Field of Science

Autism, Lupron, the Geiers, and what can science do about emotions?

Is it a huge surprise that when emotion and science are conflated, the outcome is never good for science? Any step forward in a field of science that triggers a strong emotional response in the audience will encounter stumbling blocks aplenty. In some cases, advances run up against impenetrable walls, each brick mortared with the unyielding power of fervent emotion. With global climate change, scientists--and the news media--have done themselves no favors by emphasizing the terrifying potential outcomes. Entire cities swallowed by the sea! Droughts! Famine! Biblical flooding! No hope! Who wants the shit scared out of them like that? Is it any surprise that people resist these doom-and-gloom warnings, insist that the science is wrong? It's an absolutely predictable fear reaction.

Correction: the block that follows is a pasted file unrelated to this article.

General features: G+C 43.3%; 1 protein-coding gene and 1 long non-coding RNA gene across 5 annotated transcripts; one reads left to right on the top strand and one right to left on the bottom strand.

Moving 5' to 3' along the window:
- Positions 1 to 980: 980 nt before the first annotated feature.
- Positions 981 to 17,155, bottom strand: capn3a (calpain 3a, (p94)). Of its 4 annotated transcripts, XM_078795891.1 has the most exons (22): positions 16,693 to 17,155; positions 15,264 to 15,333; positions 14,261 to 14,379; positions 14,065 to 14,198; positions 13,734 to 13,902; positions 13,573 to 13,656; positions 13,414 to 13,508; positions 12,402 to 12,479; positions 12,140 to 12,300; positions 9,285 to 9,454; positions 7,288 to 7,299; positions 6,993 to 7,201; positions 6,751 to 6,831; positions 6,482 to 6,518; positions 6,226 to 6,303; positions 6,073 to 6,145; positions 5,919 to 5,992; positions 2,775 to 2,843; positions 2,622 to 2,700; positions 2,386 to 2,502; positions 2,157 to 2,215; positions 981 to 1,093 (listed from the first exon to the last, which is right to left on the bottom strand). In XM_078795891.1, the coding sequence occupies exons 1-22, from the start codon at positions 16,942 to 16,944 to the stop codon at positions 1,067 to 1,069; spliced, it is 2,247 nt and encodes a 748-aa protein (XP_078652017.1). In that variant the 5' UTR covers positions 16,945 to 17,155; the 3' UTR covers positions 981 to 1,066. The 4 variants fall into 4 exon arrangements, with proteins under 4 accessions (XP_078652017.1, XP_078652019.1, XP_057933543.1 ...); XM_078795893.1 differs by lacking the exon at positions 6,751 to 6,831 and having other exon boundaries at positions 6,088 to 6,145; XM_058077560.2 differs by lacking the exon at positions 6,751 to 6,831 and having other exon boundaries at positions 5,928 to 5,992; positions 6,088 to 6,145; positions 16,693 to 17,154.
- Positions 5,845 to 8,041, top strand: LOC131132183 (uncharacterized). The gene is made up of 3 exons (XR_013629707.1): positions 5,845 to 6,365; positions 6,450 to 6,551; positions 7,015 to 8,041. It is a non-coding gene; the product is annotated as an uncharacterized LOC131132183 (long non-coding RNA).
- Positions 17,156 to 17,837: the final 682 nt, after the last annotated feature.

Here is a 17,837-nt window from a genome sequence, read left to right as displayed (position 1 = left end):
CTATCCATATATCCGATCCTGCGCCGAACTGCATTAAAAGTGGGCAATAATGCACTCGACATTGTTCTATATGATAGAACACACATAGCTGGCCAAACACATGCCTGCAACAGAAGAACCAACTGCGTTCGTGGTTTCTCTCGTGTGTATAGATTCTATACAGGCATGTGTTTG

Take vaccines. Raise your hand if you've ever in your life looked forward to a shot. I know that with each of my children's visits to the pediatrician for shots, I cringed. Watching those little fat legs exposed to those releases every primordial maternal fear I have. I close my eyes, speak soothing words, and watch hawkeyed for several days for any sign of an adverse reaction. So imagine how you'd feel if the news media announced one day that those very shots, the ones that make you squeeze your eyes shut and bow your head over your child's, listening to the screams...that these very shots intended to be protective might cause even more harm than the typical "adverse reaction" warnings? What would your reaction be? Already at the tipping point, many parents tipped right over and became firmly anti-vaccine.